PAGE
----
Can you believe it is already May? Weather records show it is one of the peak months for severe weather locally. As we have reviewed severe weather climatology for both March and April, how does May compare?
That’s one busy map! It is obvious that May is a very active severe weather month for Washington, D.C. and the surrounding areas. Within the map extent there are approximately 100 tornado, 700 severe hail, and over 1,100 damaging wind reports since 1950. (Basically add March and April together and you get May.)
With over a thousand severe wind reports across our region in May from 1950 to 2011, damaging wind is the most dominant severe weather type for the D.C. area. (Remember: the National Weather Service severe wind criterion is 50kts/58mph and higher.) In other words, a severe thunderstorm during the month of May is more likely to cause damaging winds gusts than hail or tornadoes.
By raw report count, we are 10 times more likely to experience damaging winds from a thunderstorm than a tornado in the month of May. In reality, wind damage is under-reported significantly, so the odds are much higher for violent straight-line winds than a tornado in any one spot.
That’s a lot of hail! The amount of hail that falls in May puts April hail events to shame. Within the map extent there are roughly 700 hail events. (Severe hail criterion is having a diameter of 1” or larger.)
Now, this is not big-hail country so if you want to experience the big stuff (golfball, softball, grapefruit-sized) travel out to juicy Texas or the western High Plains (but you might want to bring a helmet). Most of the severe hail that falls during the month of May is between one and three inches according to the map, but delving deeper into the reports most of the hail that falls is really in the 1 to 2 inch -diameter range.
Percentage breakdown of May hail events by size (disclaimer: percentages were rounded to the nearest whole number):
Some of the more recent major hail events for our area during the month of May include:
May 26, 2011
May 14, 2010
May 10, 2000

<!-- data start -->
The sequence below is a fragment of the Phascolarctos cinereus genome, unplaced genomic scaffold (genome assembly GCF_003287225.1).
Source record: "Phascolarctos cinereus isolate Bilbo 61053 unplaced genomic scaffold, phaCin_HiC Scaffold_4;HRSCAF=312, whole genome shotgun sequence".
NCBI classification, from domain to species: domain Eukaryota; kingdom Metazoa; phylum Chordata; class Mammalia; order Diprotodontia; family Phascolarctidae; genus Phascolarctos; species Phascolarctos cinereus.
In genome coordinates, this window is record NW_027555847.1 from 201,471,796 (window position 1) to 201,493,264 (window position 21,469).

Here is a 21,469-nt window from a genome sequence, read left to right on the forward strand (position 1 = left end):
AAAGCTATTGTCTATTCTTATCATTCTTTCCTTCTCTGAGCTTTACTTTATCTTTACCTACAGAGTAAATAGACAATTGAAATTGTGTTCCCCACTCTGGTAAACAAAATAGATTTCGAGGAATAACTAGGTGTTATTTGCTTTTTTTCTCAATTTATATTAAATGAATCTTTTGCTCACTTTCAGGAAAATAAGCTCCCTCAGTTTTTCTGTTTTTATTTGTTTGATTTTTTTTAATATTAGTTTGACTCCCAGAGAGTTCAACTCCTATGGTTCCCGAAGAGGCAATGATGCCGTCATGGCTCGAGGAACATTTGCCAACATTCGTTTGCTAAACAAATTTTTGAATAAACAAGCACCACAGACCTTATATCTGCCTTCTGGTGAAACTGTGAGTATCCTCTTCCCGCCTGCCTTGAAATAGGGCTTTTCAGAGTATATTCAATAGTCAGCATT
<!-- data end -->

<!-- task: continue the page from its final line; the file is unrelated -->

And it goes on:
These three events featured 50 or more hail reports in the mapped region on each day.
In the past 60 years the area depicted on the map has experienced roughly 100 tornadoes. While this is not an impressive number for states across tornado alley, this number makes May one of our more active tornado months in the D.C. area.
Even though May is an impressive month for tornado events, no recorded tornadoes have been stronger than F/EF3 magnitude during the month. This is in contrast to April, which has featured two F4 tornadoes locally, including the La Plata, MD tornado.
Here is the breakdown of the tornadoes visible on the map by F/EF category:
F/EF 0: 36
F/EF 1: 44
F/EF 2: 11
F/EF 3: 3
Some days during the month of May that featured at least five tornadoes or more include:
May 10, 1990 – 6 tornadoes across the Delmarva Peninsula
May 22, 2001 – 5 tornadoes in Southern Maryland, south of the District
May 13, 2002 – 5 tornadoes across the Delmarva Peninsula
Here you see another contrast to April. April may have seen less tornadoes overall (67) than May but April not only contains the region’s strongest tornadoes, but also more outbreak days of five tornadoes or more in a single day.
Also, it appears the Delmarva Peninsula is the hotspot for serial tornado days during the month of May.
May is an active severe weather month, but I know what you’re thinking, “We need storms for there to even be severe weather!” Unfortunately for thunderstorm fans, our chance for thunderstorms does not look promising for the first one to two weeks of the month.
For all the fellow thunderstorm lovers out there, we may have to be patient and wait to see if the pattern for the second half of the month is more promising for thunderstorm days.